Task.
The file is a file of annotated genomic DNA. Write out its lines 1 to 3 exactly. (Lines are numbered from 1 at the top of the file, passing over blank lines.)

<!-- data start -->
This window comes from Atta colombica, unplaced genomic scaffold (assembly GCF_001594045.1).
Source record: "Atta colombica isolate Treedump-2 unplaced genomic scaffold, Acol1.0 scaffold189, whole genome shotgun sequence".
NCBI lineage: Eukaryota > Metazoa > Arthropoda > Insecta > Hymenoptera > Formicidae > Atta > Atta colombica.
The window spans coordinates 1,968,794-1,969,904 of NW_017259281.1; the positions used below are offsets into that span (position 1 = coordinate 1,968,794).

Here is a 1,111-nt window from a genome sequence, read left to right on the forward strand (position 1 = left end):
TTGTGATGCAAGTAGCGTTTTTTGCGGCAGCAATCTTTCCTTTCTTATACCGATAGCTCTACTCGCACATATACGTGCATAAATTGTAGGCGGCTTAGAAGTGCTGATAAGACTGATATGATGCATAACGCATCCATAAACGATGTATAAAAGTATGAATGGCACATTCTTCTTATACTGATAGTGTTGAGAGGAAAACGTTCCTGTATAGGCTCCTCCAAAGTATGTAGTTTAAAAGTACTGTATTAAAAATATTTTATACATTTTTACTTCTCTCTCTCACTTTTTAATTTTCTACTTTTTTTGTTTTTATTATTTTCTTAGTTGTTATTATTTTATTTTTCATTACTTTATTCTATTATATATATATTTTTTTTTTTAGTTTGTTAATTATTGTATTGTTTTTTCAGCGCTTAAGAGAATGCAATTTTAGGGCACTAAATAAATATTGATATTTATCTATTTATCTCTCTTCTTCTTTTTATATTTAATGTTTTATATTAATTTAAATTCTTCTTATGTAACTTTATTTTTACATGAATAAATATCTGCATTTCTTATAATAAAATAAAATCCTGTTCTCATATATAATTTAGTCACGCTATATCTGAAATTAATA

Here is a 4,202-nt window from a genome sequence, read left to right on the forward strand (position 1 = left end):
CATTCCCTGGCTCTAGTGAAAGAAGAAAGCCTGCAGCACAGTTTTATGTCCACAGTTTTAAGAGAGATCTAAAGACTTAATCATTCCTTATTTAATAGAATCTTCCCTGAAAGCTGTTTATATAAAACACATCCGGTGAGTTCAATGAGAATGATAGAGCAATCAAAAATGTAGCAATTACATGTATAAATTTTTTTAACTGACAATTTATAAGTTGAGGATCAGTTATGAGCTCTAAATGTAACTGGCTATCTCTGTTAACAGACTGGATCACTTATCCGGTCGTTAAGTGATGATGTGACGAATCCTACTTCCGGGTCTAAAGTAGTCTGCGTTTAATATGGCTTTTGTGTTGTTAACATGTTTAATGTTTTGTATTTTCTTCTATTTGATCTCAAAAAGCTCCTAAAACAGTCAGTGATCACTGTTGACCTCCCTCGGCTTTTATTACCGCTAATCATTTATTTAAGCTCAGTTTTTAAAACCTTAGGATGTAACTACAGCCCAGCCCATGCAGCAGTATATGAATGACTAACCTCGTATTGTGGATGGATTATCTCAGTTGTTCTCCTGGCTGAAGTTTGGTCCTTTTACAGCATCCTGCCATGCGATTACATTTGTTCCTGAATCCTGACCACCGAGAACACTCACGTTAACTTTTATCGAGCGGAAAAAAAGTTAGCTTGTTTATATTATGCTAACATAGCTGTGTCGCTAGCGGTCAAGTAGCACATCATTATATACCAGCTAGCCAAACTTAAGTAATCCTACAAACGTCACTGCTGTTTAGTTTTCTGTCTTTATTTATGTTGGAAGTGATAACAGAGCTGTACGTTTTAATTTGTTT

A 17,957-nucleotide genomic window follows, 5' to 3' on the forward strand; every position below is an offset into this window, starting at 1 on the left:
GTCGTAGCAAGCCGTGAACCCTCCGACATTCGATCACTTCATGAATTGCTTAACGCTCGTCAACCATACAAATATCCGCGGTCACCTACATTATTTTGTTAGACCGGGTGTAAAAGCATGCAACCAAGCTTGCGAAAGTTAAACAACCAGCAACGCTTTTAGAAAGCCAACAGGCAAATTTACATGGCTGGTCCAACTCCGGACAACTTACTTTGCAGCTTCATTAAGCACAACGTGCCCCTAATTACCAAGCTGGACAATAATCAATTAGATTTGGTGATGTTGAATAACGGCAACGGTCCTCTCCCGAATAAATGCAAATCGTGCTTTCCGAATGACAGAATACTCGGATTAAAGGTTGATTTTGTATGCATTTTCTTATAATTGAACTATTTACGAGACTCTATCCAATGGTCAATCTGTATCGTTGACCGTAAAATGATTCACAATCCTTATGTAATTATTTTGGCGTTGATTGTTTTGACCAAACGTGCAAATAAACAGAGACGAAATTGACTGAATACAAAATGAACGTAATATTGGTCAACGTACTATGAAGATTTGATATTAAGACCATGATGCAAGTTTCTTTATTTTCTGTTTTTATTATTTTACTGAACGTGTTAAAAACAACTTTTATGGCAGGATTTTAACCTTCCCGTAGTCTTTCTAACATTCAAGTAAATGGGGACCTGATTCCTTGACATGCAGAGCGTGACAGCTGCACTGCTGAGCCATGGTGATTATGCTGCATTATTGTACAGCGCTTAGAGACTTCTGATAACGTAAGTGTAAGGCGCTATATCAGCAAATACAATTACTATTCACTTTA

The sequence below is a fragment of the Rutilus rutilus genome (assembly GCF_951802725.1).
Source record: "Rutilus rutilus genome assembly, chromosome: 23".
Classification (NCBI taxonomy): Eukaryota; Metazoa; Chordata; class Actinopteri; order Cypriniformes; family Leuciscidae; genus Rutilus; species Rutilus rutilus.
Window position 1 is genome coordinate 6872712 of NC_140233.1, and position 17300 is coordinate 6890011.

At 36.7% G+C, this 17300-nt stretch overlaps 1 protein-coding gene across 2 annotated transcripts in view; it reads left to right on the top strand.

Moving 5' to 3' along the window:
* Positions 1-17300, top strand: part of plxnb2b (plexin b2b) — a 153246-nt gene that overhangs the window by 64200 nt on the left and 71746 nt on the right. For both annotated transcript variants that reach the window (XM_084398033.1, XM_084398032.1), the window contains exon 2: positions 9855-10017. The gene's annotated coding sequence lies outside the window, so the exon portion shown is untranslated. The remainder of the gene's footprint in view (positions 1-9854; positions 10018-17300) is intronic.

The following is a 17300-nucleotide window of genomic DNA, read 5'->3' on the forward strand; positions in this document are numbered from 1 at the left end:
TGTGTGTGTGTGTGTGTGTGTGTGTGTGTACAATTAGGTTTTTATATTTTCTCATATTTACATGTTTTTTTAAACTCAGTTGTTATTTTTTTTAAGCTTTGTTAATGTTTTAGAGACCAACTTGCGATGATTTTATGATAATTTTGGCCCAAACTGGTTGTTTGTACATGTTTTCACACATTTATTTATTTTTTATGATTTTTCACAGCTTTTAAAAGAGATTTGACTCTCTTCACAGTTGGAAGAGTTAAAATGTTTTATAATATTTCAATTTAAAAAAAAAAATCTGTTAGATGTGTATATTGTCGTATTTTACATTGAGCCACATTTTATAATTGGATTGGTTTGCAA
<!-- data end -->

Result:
This window comes from Atta colombica, unplaced genomic scaffold (assembly GCF_001594045.1).
Source record: "Atta colombica isolate Treedump-2 unplaced genomic scaffold, Acol1.0 scaffold189, whole genome shotgun sequence".
NCBI lineage: Eukaryota > Metazoa > Arthropoda > Insecta > Hymenoptera > Formicidae > Atta > Atta colombica.